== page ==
Last week, my friends and I were walking down E 13th Ave. when we decided to look around American Apparel. Three of us had no money to spare, as usual, so we waited for the lucky one to try on her armful of sheer tanks as we lingered in the severely white box of a store.
One of my friends was standing next a particularly lifelike, yet spindly mannequin wearing oversized glasses and a trademark American Apparel bow hair clip. I snapped a picture on my iPhone to accompany my latest Tweet, and immediately one of the dainty employees rushed across the store.
“Excuse me, we don’t allow anyone to take pictures in here,” she said. “I know it’s kind of weird, it’s just a rule we have.”
I apologized and she lingered for a bit (possibly expecting me to delete the picture), before walking away dejectedly when I pocketed the phone. “I wonder what they’re trying to hide,” my friend laughed out as we left the store.
I got to thinking. American Apparel, famous for its extensive combinations of spandex and cotton in bright and sometimes metallic colors, has a controversial business strategy. The most public of which is its advertising.
The Guardian named American Apparel the brand Label of the Year in 2008. “It is flagrantly exclusive in marketing its wares to the superyoung and supercool,” says the Guardian article. “Its advertising campaign is a series of bald, starkly lit, un-retouched pictures of pretty boys and girls, contorted into positions that suggest yoga and outlandish sex.”
This isn’t an exaggeration; most of the ads feature sprawling half-naked people wearing only the featured piece of clothing. A recent ad on the back cover of Vice magazine introduces The Four-Way Stretch High-Waisted Zipper Pant with a traditionally un-airbrushed looking model posing on a couch in an amateur-porn-ish manner.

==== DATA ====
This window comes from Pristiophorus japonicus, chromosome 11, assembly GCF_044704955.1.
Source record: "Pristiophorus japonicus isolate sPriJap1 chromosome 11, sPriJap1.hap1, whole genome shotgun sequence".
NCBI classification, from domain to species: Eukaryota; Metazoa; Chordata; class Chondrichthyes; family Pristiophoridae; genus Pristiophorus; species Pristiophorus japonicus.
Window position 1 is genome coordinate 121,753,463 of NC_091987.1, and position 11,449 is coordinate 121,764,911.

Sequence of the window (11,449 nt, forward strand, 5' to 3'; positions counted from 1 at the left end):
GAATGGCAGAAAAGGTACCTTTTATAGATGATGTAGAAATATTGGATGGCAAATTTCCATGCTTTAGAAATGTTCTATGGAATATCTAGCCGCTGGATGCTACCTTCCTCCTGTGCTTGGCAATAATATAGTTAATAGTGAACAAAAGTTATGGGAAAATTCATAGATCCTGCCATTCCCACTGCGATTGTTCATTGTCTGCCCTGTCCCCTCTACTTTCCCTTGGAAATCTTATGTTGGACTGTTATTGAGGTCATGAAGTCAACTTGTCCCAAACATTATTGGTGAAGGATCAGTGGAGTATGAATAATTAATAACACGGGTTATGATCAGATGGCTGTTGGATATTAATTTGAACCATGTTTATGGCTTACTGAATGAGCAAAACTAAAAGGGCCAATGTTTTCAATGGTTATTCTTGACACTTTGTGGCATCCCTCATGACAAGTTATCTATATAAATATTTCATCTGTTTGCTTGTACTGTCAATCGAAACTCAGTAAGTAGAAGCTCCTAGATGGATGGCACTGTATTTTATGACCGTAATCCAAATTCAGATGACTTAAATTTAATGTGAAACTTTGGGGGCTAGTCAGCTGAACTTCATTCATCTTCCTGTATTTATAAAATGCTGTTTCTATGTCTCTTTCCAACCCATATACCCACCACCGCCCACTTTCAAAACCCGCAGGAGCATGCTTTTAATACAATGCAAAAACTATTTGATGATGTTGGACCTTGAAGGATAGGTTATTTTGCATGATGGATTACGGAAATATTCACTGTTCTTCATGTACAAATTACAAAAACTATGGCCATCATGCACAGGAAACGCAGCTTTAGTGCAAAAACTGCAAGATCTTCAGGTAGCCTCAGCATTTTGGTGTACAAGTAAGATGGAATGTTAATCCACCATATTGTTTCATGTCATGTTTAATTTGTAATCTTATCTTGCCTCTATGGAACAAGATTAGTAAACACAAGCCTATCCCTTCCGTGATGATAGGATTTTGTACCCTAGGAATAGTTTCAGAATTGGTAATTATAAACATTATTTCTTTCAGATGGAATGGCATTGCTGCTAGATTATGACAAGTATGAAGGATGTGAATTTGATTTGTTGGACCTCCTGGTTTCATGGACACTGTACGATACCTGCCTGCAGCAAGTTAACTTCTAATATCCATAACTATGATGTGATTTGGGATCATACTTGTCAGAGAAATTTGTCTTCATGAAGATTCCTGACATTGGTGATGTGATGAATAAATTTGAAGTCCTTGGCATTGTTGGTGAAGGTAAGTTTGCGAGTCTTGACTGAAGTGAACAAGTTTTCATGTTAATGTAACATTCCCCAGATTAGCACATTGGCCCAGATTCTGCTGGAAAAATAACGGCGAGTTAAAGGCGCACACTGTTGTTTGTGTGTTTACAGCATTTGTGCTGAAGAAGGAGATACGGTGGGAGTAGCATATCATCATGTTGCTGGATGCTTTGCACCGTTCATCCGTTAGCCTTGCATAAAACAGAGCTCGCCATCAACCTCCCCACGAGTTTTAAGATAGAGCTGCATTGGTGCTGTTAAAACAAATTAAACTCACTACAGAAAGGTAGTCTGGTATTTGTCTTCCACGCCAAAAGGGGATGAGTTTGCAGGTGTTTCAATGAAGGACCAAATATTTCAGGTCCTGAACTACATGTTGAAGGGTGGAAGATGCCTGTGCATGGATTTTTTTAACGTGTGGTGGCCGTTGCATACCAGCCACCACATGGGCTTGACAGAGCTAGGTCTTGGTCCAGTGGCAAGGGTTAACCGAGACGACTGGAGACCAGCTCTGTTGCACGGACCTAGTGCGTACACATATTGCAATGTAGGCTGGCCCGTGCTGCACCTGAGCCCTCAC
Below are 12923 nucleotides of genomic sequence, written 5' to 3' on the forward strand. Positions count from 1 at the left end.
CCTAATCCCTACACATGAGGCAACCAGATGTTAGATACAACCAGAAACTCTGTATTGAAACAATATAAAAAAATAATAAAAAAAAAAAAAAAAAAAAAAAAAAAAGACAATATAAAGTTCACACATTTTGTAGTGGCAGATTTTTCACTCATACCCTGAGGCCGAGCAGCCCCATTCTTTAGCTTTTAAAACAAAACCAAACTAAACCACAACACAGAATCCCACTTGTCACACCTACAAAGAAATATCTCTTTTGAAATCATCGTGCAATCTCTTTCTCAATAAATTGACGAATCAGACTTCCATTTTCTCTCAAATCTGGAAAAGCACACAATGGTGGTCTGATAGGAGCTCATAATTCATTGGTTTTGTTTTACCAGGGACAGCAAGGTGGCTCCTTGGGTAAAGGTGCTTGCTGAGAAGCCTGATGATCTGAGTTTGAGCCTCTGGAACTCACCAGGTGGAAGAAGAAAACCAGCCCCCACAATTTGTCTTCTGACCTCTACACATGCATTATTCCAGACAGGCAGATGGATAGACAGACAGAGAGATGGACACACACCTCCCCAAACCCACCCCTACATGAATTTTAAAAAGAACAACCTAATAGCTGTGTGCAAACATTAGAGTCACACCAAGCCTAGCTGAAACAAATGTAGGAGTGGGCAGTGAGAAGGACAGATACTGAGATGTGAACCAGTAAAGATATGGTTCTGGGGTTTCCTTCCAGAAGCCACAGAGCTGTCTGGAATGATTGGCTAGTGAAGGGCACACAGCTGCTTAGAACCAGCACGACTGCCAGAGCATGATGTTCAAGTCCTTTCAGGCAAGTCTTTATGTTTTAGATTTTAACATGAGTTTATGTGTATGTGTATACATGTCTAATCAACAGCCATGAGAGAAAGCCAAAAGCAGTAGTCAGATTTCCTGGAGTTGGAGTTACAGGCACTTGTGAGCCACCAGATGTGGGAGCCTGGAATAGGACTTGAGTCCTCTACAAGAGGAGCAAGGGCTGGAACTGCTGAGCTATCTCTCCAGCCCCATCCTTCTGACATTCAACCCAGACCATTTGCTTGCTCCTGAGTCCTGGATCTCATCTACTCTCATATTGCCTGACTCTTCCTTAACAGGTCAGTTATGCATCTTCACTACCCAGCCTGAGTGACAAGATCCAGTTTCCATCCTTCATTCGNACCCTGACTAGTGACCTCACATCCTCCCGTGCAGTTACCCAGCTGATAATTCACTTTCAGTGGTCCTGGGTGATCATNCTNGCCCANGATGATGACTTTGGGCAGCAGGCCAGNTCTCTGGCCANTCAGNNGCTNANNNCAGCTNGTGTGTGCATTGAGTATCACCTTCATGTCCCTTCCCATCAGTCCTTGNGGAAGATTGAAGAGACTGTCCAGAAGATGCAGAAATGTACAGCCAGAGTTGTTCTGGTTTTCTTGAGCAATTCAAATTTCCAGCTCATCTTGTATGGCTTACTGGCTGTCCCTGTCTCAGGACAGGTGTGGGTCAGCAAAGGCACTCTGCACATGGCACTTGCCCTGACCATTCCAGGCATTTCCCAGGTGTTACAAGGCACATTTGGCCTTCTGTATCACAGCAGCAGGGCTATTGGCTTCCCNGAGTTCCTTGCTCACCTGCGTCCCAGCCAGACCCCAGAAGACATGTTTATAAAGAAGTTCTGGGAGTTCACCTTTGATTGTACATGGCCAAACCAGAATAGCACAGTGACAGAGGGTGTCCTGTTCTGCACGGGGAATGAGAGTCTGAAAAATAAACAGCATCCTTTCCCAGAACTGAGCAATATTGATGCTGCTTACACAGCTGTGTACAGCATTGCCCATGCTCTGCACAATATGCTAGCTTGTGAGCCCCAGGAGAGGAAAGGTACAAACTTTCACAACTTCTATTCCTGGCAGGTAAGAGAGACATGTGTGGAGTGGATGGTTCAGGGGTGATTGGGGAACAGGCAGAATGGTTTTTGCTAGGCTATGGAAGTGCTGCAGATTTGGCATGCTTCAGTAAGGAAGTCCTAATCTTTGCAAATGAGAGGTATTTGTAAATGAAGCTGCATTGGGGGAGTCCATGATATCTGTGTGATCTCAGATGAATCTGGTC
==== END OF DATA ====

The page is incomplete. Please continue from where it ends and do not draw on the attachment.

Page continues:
Worry not, though. The ad promotes American Apparel’s “Made in USA – Sweatshop Free” promise among details of vertically integrated manufacturing and environmentally friendly factories.
The doorway at our UO campus store sits between life-size white paintings of leotard-clad women. Everything about the store screams seduction; the company has even had a few messy sexual harassment lawsuits filed against it (none of which have been proven).
Somehow, claiming to be a responsible company while running the most provocative mainstream advertising in today’s society makes American Apparel this brilliantly disturbing brand that I can’t decide whether to love or hate. Is it refreshingly shocking or is it taking part in the age-old “sex sells” trend?
Either way, the company’s advertising seems to be working. Maybe the solid-color clothes within the secretive walls of American Apparel just prove too tempting to college students with their eyes on the edgiest trends. Or maybe they feel good supporting a company that’s doing something different despite some criticism and disgust.
Either way, I have to agree with Polly Vernon of The Guardian writing about Dov Charney, the founder and CEO of American Apparel: “Dov Charney, a man whose joint obsession with decent business ethics and sex, [is] as controversial as he is successful.”
For now I have to say, live on American Apparel, with your semi-secretive ways and your inappropriate advertising. I hope to one day own some of your high-wasted tribal print skirts and velvet tube dresses, but from now I’ll admire your curiosities from afar.
Follow Tamara at @tamfeingold